Executive Director John Tierney spoke with The Diplomat about global arms control and non-proliferation issues.
The Diplomat: From observation, does adding or enhancing nuclear capabilities actually deter ‘bad behavior’ by countries?
Tierney: No. It just encourages more arms racing.
The Diplomat: Let’s talk about technicalities. Can you describe what the push to develop smaller nukes is yielding in terms of new and developing technologies — their size, cost, amount of damage they can do, how long it will take to develop them, etc.?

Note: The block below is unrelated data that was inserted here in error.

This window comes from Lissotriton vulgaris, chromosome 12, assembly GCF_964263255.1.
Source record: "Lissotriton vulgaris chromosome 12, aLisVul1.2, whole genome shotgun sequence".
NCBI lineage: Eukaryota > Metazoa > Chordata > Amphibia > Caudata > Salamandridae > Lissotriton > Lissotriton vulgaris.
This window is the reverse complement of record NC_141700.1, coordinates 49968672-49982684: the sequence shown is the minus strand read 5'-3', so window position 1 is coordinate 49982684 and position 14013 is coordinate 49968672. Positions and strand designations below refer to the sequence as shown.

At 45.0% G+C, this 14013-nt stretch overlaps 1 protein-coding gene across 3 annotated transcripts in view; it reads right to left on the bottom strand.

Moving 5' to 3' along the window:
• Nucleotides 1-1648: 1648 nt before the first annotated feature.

Tierney: Smaller nuclear weapons were originally developed for battlefield use. Military planners in the Cold War then came to their senses, understanding that a nuclear weapon is a nuclear weapon, no matter the yield. After all, the bomb dropped on Hiroshima was technically a low-yield nuclear weapon. They may be smaller than today’s standard deployed strategic weapon, but they are still city destroyers.
The Trump administration is currently pushing for a low-yield variant to the Trident submarine-launched missile. Congress is close to authorizing the creation of that weapon and approving the funds for it. The new warhead could be fitted on a missile within a couple years. There are considerable reasons not to go down this path, destabilization being but one. Read more